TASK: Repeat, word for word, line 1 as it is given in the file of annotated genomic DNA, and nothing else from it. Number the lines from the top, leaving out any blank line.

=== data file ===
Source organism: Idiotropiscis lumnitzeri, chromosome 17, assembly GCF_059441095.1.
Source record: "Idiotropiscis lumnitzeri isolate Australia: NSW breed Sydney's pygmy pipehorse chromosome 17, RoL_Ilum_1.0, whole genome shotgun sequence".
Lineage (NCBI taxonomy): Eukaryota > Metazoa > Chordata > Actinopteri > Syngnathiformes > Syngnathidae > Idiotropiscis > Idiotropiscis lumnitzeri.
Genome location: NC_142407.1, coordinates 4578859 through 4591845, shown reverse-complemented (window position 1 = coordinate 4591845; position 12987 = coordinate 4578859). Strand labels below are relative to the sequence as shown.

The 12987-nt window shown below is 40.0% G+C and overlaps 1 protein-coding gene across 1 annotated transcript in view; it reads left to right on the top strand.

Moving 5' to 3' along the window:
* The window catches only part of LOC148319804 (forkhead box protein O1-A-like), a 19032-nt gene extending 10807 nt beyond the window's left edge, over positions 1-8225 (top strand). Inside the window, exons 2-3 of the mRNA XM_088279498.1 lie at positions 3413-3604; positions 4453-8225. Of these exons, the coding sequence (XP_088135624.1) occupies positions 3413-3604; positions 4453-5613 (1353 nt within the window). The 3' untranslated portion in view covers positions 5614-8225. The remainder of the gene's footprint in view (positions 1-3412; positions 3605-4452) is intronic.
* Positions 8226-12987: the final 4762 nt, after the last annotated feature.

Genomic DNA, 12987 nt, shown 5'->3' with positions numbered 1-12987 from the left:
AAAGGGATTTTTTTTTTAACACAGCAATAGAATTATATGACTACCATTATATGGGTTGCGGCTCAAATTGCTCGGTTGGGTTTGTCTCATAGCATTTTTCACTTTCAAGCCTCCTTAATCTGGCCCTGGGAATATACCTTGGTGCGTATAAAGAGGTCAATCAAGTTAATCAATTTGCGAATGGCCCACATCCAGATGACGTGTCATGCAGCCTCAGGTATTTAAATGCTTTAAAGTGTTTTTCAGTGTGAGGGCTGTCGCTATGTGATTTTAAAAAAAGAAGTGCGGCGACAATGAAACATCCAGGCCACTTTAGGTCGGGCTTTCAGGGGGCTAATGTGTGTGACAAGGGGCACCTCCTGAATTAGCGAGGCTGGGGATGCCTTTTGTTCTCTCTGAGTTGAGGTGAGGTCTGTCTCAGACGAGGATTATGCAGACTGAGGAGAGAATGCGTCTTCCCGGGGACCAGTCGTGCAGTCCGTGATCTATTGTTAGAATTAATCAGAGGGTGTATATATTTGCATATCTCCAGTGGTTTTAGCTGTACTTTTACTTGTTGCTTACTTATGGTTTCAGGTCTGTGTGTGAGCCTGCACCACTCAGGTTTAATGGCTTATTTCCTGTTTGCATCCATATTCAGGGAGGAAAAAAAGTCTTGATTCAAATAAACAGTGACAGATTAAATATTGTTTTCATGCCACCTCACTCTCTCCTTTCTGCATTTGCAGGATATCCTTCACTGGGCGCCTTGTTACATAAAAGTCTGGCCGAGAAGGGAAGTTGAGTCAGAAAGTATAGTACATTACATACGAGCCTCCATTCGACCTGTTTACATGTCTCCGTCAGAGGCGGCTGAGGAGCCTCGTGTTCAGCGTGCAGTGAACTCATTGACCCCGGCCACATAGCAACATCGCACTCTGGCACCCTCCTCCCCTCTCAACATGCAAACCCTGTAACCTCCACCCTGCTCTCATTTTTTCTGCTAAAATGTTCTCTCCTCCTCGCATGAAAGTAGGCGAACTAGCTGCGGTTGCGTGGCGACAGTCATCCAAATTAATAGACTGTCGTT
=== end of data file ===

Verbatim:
Source organism: Idiotropiscis lumnitzeri, chromosome 17, assembly GCF_059441095.1.